Location

Guzman 113, Dominican University of California

Start Date

4-17-2019 5:20 PM

Department

Education

Student Type

Graduate

Faculty Mentor(s)

Jennifer Lucko, PhD

Presentation Format

Oral Presentation

Abstract/Description

Students who are classified as being Emotionally Disturbed (ED) often struggle in the general education classroom setting because they do not receive the proper support to be the most successful. Many teachers do not understand how to work with these students due to a lack of training and understanding of the disability. Additionally, these students who typically have behavioral issues will continue to act out without forming interpersonal relationships with their teacher. Although research has demonstrated some understanding of working with these students, few studies have explored the use of language interventions and social-emotional learning to promote positive student-teacher relationships. The purpose of the research was to better understand how a focus on pragmatic language skills and social-emotional learning can impact student-teacher interpersonal relationships. This study involved conducting interviews with the teachers of students’ who are ED, and then creating a six-week one-on-one intervention that focused on pragmatic language skills and social-emotional learning. The study concluded with another set of interviews, with the classroom teachers, to see if the goals of the intervention were met. The findings from the research show that after the six-week intervention students were able to better regulate their emotions in the classroom setting. However, not all students were able to fully express their feelings when they became dysregulated. They often needed extra support and prompts from their classroom teacher, which can only happen if the teachers understand how to meet the emotional needs of these students.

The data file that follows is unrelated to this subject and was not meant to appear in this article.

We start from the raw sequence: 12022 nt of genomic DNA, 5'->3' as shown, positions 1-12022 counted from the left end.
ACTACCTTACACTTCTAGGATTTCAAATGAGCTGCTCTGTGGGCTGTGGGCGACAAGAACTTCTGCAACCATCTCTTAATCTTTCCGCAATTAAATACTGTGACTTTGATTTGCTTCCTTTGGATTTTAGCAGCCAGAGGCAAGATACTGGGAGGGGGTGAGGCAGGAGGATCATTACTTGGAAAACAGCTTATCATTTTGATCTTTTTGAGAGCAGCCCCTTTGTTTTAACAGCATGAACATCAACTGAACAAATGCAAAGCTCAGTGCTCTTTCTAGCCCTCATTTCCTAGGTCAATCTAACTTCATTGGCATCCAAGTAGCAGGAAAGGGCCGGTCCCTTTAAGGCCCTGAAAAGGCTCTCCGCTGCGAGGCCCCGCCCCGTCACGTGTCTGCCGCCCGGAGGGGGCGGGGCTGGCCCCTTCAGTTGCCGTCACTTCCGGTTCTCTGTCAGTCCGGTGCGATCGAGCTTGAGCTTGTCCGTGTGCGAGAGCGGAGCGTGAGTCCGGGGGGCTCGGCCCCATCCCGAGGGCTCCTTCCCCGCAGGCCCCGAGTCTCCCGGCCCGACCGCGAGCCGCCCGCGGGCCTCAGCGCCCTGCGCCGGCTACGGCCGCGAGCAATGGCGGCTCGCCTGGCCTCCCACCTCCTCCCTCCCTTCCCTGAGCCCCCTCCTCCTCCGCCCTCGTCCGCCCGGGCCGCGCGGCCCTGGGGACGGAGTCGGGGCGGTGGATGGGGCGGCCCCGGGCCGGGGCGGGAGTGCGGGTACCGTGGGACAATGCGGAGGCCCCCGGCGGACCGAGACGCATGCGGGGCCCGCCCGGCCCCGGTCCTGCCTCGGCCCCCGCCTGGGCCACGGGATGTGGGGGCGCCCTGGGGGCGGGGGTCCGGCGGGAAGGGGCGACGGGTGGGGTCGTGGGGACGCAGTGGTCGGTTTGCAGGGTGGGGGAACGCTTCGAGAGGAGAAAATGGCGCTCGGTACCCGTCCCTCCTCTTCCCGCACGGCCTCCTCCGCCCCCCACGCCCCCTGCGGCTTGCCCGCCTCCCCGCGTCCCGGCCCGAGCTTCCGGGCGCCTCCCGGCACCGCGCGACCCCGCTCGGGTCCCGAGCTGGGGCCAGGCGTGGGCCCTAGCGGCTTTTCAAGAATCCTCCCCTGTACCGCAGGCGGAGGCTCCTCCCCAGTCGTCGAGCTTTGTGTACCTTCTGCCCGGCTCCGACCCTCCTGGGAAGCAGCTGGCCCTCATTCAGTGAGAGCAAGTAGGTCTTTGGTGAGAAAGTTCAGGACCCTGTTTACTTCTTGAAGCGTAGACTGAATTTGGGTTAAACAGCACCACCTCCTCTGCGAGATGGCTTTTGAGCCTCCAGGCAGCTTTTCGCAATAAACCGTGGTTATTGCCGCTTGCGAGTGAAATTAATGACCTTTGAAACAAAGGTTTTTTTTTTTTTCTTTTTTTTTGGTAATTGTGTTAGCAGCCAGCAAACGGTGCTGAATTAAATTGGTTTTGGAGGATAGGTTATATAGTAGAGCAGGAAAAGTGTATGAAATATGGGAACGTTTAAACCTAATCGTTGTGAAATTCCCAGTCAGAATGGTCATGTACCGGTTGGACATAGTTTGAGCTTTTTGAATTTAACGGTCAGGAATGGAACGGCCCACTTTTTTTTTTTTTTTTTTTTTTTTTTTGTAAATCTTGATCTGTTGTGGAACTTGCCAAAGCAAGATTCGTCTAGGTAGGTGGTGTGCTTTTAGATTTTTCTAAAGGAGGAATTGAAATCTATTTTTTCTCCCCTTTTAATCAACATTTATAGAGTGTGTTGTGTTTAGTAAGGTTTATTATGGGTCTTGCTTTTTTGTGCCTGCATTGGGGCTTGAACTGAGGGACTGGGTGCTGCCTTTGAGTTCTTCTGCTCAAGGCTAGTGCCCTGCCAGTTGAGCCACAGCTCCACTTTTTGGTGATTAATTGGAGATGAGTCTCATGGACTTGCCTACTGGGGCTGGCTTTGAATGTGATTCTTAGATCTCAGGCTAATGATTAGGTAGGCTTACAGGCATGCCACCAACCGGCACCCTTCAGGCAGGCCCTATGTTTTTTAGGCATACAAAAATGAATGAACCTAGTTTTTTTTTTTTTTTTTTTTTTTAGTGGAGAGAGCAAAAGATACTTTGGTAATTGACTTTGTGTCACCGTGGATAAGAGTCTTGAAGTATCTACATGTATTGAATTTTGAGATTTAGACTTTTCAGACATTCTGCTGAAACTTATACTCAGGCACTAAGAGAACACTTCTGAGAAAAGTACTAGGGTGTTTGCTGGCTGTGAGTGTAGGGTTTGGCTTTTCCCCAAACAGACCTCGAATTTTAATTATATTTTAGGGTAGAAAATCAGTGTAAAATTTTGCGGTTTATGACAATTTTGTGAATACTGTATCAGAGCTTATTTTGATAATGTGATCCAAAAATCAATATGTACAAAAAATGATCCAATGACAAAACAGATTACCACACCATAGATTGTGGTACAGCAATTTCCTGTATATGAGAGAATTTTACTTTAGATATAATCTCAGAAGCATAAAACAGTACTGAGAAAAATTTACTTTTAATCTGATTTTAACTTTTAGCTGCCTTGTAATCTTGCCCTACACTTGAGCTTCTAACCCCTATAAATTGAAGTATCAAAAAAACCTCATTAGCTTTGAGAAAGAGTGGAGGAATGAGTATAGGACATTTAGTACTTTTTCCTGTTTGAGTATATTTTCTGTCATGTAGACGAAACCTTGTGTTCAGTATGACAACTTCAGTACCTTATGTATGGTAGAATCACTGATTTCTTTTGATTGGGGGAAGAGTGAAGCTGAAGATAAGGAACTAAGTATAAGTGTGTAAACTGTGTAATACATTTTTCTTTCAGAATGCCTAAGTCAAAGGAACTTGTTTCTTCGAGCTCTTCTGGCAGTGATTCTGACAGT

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Apr 17th, 5:20 PM

Language Interventions and Social-Emotional Learning Helps Students Who Are Emotionally Disturbed

Guzman 113, Dominican University of California

Students who are classified as being Emotionally Disturbed (ED) often struggle in the general education classroom setting because they do not receive the proper support to be the most successful. Many teachers do not understand how to work with these students due to a lack of training and understanding of the disability. Additionally, these students who typically have behavioral issues will continue to act out without forming interpersonal relationships with their teacher. Although research has demonstrated some understanding of working with these students, few studies have explored the use of language interventions and social-emotional learning to promote positive student-teacher relationships. The purpose of the research was to better understand how a focus on pragmatic language skills and social-emotional learning can impact student-teacher interpersonal relationships. This study involved conducting interviews with the teachers of students’ who are ED, and then creating a six-week one-on-one intervention that focused on pragmatic language skills and social-emotional learning. The study concluded with another set of interviews, with the classroom teachers, to see if the goals of the intervention were met. The findings from the research show that after the six-week intervention students were able to better regulate their emotions in the classroom setting. However, not all students were able to fully express their feelings when they became dysregulated. They often needed extra support and prompts from their classroom teacher, which can only happen if the teachers understand how to meet the emotional needs of these students.